In terms of edge development, the new Code reduces building height and stories along many of the current corridors, but allows more potential uses within those corridors.

Transect T3N.DS recommendations:

  1. Remove the 20’ rear yard setback for all accessory structures, even without an alleyway. This is not a good use of the lot space in the Brentwood neighborhood that has narrow and deep lots without alleys. Trees and other impacts make pushing the accessory building more toward the street less desirable.
  2. Increase the building height to 2.5 stories, which is in keeping with the existing code. The building height limit should be 32’ if the new code is accurate in measuring to the top most part of a building. This will represent a reduction in building height, as it is currently measured to the average of pitches. However, it won’t be as drastic as the 28’ currently proposed.
  3. Allow the development of the stacked and back/front duplex building forms in this transect zone. They currently are allowed, and restricting these forms is unwarranted.
  4. Allow the development of 3 living units on a residential tract without commercial zoning site plan review. This will allow residential review to look at the cottage court and the duplex w/ ADU building options within the residential zoning review department, without the added fees, timelines, cost and complexity required in the commercial development process.
  5. Increase the size of the building envelope to be more in keeping with the .4 FAR allowable entitlements of the existing SF-3 zoning. The proposed zoning restricts building envelopes so that the overall develop-able size of the structures is reduced.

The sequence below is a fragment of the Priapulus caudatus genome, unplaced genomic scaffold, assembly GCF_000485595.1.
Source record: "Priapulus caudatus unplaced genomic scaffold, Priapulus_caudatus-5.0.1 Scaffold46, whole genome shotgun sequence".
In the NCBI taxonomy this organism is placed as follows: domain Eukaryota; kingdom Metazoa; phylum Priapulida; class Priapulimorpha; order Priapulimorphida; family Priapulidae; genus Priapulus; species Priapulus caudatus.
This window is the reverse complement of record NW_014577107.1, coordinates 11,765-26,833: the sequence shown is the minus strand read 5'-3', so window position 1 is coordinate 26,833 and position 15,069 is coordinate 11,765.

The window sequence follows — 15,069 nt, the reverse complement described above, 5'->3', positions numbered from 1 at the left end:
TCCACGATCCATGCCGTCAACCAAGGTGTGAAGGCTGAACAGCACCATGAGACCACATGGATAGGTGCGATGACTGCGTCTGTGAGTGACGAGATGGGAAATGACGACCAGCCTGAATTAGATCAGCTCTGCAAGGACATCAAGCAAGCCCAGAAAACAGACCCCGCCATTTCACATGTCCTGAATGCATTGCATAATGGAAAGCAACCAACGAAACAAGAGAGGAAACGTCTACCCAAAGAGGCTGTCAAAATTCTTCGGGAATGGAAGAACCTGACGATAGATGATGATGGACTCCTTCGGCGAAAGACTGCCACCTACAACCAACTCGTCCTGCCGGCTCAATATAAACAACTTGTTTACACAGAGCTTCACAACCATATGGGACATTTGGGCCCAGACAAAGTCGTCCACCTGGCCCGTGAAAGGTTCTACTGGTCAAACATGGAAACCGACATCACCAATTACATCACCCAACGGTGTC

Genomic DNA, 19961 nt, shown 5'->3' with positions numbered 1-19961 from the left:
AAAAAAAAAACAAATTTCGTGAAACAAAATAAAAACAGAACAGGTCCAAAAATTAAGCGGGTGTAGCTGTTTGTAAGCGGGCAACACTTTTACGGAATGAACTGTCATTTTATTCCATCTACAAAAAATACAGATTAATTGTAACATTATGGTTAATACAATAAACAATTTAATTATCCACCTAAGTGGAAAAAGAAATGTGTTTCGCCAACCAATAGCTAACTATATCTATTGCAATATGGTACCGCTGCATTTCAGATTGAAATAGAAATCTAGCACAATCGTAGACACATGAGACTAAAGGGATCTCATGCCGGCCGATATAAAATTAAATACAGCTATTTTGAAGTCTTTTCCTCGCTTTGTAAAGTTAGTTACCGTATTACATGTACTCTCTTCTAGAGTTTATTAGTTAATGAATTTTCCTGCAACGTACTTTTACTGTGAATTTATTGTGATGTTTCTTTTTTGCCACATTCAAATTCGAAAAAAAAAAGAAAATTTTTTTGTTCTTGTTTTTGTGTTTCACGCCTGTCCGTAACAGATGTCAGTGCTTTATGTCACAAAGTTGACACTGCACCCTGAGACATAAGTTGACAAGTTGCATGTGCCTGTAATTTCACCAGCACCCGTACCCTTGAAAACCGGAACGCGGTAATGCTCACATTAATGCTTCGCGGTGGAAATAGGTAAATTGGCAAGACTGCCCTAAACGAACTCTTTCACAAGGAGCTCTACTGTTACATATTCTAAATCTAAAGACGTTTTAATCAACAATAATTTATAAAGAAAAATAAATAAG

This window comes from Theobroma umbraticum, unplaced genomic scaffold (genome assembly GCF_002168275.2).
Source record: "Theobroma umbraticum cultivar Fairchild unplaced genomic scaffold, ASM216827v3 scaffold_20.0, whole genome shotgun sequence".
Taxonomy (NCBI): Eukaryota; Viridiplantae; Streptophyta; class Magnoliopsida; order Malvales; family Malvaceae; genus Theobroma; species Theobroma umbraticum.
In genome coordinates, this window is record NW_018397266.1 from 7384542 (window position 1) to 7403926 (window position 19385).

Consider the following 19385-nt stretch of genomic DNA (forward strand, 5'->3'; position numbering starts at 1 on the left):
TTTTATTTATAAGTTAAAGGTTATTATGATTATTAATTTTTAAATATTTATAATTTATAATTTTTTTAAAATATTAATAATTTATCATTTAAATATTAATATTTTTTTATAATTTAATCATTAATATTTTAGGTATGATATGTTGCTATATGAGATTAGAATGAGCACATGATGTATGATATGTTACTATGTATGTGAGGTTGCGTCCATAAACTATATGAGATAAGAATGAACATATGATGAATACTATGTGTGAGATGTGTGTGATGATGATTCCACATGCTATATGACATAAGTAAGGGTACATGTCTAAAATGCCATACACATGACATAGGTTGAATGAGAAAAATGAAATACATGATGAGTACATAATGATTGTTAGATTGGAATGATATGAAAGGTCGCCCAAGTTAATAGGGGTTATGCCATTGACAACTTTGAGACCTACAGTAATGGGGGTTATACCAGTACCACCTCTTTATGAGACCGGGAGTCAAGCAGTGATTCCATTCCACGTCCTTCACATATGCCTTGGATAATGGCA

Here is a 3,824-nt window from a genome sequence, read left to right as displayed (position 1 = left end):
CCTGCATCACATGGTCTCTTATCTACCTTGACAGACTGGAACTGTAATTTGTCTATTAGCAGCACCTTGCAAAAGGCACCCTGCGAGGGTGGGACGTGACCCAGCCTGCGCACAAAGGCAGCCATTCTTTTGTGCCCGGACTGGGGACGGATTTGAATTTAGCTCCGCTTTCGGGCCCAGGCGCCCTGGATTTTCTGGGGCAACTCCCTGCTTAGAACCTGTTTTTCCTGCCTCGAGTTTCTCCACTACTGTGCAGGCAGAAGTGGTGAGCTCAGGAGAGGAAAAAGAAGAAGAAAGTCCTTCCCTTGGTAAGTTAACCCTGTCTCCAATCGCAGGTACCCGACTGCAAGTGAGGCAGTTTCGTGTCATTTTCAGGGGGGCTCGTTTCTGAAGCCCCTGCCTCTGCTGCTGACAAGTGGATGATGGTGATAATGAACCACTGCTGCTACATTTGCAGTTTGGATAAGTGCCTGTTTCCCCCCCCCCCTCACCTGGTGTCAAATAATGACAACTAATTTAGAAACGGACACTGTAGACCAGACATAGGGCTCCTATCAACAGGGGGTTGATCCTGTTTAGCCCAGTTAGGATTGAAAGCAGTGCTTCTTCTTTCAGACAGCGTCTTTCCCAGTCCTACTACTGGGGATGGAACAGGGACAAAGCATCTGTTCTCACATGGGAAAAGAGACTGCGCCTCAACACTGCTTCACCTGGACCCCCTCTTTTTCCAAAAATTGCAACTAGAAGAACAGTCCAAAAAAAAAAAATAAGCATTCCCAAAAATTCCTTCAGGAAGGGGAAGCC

6. Allow for flexibility in regards to building envelope when attempting to preserve protected and heritage trees on a site.

 

 

Attachments:

1408 Justin Lane ADU, would be considered non-conforming due to rear yard setback. This project was completed in 2016. Site plan and picture included.

1415 Justin Lane ADU, would be considered non-conforming due to depth of ADU structure which was done to preserve heritage trees on the site. This project was completed in 2008. Site plan and picture included.

1414 Dwyce, wide narrow lot that shows the impact of the rear yard setback on a proposed ADU, wasting valuable yard and the composition of outdoor space in relation to the existing house. Site plan included, project currently in design phase.

5705 Adams, larger lot in south Brentwood, development showing how new medium sized multiplex option as allowed under proposed T4N.IS will only allow 4,320 s.f. (although in 4 living units) versus 5,178 s.f. under current SF-3-NP .4 FAR calculation. This example does not take advantage of the lot size, and the tract is too narrow to allow the cottage court building form. There are two site plans provided, one showing possible build area with a maxed-out side by side duplex, with ADU, as well as the single Medium Multiplex option. The added cost of a commercial site plan will make the multiplex option less desirable from a development point of view.

Follow the link to a .pdf file with attached case studies

codenextcommentary